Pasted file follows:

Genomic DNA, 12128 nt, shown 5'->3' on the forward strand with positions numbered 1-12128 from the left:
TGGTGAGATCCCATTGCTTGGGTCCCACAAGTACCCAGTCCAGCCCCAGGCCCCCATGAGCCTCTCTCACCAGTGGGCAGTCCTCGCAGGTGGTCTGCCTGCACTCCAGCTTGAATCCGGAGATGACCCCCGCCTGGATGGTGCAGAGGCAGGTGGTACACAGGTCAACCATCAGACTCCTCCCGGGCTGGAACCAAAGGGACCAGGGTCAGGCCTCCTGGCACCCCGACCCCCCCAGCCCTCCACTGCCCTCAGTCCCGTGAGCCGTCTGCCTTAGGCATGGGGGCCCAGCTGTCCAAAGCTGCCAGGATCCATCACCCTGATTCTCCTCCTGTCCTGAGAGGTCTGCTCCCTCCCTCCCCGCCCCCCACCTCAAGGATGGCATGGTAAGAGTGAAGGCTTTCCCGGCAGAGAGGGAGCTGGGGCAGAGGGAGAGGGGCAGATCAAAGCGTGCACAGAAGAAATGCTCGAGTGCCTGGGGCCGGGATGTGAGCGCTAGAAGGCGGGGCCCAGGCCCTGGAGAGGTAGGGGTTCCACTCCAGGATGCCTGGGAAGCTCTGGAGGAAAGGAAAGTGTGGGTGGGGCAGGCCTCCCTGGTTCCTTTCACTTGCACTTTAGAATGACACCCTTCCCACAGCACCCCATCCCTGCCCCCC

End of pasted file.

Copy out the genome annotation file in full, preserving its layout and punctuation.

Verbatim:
Genomic DNA, 12128 nt, shown 5'->3' on the forward strand with positions numbered 1-12128 from the left:
TGGTGAGATCCCATTGCTTGGGTCCCACAAGTACCCAGTCCAGCCCCAGGCCCCCATGAGCCTCTCTCACCAGTGGGCAGTCCTCGCAGGTGGTCTGCCTGCACTCCAGCTTGAATCCGGAGATGACCCCCGCCTGGATGGTGCAGAGGCAGGTGGTACACAGGTCAACCATCAGACTCCTCCCGGGCTGGAACCAAAGGGACCAGGGTCAGGCCTCCTGGCACCCCGACCCCCCCAGCCCTCCACTGCCCTCAGTCCCGTGAGCCGTCTGCCTTAGGCATGGGGGCCCAGCTGTCCAAAGCTGCCAGGATCCATCACCCTGATTCTCCTCCTGTCCTGAGAGGTCTGCTCCCTCCCTCCCCGCCCCCCACCTCAAGGATGGCATGGTAAGAGTGAAGGCTTTCCCGGCAGAGAGGGAGCTGGGGCAGAGGGAGAGGGGCAGATCAAAGCGTGCACAGAAGAAATGCTCGAGTGCCTGGGGCCGGGATGTGAGCGCTAGAAGGCGGGGCCCAGGCCCTGGAGAGGTAGGGGTTCCACTCCAGGATGCCTGGGAAGCTCTGGAGGAAAGGAAAGTGTGGGTGGGGCAGGCCTCCCTGGTTCCTTTCACTTGCACTTTAGAATGACACCCTTCCCACAGCACCCCATCCCTGCCCCCC